Monday, October 25, 2010

Let’s talk a little bit about impermanence

I have written about this topic before, but it is not a topic that gets old for me. My “judging” personality type prefers things be decided and it is a very strong habit pattern. I like to analyze, sort, figure out, determine, move left or right, settle the score, define, categorize. I have a tendency to wait to make decisions or take action until things are stable. And on the other side of the coin, if things are not stable, I have a tendency to make hasty decisions with the intention of making them stable. There certainly is benefit to having neat and orderly habits, but it can be a real burden at times in the form of perfectionism.

Meditation practice has helped me to feel more comfortable with ambiguity, groundlessness and impermanence. Meditating on the fact that nothing is certain actually brings a sense of freedom. I can sort and determine and plan – and it is good to do so, but ultimately, all that really matters is what is happening right in front of me, right now. Reflecting on impermanence helps push me into the present moment. I can’t wait until some future time to live. The time to live is Now. It is always Now. I have hopes and plans for the future, but none of that is certain. All that is actually certain is what is happening Now. Even what happened in the past is not certain. Thoughts about the past are just thoughts happening now in the present. What happened in the past was only certain at the time it actually happened. Now the past is just a memory and the further I get from it, the more unreliable my memory is of it.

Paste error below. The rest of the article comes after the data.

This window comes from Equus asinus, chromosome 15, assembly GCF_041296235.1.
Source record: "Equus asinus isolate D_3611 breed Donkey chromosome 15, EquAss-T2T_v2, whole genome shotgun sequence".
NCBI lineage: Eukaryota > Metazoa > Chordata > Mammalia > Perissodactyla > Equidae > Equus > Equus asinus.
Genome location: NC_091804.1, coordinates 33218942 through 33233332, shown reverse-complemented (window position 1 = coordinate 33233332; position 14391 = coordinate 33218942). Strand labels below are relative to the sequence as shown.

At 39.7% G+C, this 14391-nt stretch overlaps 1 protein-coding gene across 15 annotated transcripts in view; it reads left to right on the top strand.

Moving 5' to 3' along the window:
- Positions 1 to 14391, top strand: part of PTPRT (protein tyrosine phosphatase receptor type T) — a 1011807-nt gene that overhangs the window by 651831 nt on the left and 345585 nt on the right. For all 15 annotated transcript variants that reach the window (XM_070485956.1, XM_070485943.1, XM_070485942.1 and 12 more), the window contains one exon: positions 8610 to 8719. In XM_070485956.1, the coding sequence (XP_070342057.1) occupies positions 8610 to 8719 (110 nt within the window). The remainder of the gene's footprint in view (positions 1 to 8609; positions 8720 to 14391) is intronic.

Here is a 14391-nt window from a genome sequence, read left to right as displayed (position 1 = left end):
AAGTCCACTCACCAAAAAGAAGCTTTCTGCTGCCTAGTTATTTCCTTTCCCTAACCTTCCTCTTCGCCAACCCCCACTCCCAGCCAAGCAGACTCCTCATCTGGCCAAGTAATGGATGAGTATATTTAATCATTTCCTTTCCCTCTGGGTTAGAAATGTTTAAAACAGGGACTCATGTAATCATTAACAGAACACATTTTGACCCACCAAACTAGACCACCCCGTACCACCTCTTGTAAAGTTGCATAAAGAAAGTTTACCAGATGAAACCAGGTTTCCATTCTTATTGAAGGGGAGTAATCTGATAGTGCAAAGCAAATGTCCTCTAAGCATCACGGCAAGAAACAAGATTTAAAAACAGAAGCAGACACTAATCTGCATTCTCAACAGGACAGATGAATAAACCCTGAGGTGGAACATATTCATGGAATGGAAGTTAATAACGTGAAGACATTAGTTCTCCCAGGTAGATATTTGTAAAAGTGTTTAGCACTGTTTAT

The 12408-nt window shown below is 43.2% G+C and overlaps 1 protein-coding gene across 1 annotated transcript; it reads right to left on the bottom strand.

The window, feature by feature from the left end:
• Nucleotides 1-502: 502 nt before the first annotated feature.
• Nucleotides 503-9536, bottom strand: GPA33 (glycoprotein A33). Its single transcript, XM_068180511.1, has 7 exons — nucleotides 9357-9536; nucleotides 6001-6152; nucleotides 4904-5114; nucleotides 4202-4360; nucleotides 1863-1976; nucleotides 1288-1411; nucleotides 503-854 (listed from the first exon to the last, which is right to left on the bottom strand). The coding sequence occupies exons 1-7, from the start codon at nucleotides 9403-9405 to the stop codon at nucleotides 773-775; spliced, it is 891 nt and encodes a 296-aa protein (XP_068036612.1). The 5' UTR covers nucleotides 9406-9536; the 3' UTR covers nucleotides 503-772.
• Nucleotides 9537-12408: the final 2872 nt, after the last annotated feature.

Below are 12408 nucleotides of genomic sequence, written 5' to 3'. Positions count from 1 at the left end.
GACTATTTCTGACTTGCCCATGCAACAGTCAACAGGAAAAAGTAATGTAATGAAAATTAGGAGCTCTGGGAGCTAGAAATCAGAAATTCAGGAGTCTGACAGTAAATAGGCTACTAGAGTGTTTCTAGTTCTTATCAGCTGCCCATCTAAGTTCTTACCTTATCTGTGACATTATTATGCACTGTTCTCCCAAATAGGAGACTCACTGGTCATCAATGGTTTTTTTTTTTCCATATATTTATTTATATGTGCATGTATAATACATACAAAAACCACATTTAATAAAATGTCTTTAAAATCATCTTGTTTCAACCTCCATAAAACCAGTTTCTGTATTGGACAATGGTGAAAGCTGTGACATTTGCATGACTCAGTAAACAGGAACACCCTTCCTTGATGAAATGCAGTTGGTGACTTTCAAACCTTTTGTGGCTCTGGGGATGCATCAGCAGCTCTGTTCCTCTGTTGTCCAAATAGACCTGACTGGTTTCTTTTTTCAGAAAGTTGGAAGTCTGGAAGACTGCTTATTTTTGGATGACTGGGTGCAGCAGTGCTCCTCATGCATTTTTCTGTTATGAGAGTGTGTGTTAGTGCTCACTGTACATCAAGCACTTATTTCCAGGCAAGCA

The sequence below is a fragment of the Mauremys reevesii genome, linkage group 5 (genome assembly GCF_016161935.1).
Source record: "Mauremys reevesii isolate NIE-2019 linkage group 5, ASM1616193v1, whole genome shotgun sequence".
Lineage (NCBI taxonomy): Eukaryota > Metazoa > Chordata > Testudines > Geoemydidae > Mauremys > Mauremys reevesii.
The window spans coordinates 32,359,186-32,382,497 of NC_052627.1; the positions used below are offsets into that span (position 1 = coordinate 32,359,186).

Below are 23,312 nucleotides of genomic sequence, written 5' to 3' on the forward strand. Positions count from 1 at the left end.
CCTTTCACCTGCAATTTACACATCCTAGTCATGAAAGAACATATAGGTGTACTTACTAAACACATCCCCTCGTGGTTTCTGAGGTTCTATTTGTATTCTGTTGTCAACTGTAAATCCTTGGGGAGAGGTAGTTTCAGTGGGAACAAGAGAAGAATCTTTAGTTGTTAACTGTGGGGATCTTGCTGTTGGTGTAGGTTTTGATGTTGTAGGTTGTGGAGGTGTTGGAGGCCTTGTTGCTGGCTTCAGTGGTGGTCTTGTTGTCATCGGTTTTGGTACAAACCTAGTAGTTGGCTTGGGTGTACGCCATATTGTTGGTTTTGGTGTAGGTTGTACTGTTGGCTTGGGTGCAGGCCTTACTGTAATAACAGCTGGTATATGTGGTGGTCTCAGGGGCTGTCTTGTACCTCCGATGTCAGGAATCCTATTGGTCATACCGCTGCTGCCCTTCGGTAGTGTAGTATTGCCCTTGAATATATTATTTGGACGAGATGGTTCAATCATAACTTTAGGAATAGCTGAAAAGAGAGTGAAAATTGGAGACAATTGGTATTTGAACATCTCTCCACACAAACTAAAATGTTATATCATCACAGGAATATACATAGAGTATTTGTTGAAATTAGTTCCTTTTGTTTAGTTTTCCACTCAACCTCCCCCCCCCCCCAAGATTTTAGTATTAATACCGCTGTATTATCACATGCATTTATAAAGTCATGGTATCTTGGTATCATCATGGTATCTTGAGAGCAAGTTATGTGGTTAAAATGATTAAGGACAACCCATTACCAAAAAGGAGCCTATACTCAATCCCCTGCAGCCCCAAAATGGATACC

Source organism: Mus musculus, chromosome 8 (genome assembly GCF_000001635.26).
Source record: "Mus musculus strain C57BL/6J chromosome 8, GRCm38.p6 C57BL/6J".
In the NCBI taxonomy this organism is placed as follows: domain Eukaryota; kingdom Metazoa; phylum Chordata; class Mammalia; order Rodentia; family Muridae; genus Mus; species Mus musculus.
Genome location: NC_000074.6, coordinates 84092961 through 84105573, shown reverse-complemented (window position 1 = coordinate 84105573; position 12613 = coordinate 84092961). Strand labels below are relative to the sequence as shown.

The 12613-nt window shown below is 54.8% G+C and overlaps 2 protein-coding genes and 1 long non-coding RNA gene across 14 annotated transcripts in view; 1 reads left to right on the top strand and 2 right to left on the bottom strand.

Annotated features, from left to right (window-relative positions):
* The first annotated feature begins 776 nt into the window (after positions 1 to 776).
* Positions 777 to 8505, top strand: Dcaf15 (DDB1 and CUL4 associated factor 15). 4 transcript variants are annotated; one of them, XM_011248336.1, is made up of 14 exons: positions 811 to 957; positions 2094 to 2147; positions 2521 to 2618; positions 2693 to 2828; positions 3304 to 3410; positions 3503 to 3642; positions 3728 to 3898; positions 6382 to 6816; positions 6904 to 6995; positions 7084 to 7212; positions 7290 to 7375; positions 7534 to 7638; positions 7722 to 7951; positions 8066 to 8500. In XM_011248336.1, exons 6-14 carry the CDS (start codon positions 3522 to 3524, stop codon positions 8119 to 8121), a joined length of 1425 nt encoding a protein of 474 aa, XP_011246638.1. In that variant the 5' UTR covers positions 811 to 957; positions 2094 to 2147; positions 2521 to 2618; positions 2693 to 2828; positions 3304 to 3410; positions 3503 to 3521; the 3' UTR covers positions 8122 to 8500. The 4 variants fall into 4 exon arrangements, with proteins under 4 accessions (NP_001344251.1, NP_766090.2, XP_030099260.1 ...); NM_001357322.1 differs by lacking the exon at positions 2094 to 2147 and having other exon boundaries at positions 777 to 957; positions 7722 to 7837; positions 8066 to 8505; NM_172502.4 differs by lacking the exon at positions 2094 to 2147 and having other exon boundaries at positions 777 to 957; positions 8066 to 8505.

I am not tied down by any negative circumstance because it will eventually change. All I need is patience. I am not tied down by any positive circumstance because of the understanding that it will eventually change. I am more easily able to let good things go when they change because it is not a surprise. There is no delusion that somehow I could make things stay the same.

There is a wonderful Zen story about how no circumstance can really be categorized as good/bad, lucky/unlucky. Jon J. Muth tells this story very nicely in the children’s book Zen Shorts:

There was once an old farmer who had worked his crops for many years. One day, his horse ran away. Upon hearing the news, his neighbors came to visit. "Such bad luck," they said sympathetically. "Maybe," the farmer replied.

The next morning the horse returned, bringing with it two other wild horses. "Such good luck!" the neighbors exclaimed. "Maybe," replied the farmer.

The following day, his son tried to ride one of the untamed horses, was thrown off, and broke his leg. Again, the neighbors came to offer their sympathy on his misfortune. "Such bad luck," they said. "Maybe," answered the farmer.

The day after that, military officials came to the village to draft young men into the army to fight in a war. Seeing that the son's leg was broken, they passed him by. "Such good luck!" cried the neighbors. "Maybe," said the farmer.

All of the events and circumstances of our lives are relative. And often, we may not even realize how “lucky” we are in a particular moment. There are layers upon layers of conditions contributing to the events of our lives. Perhaps it is for the best not to know how it could be better or worse, only how it is now.

Friday, October 15, 2010

Slow and Steady Wins the Race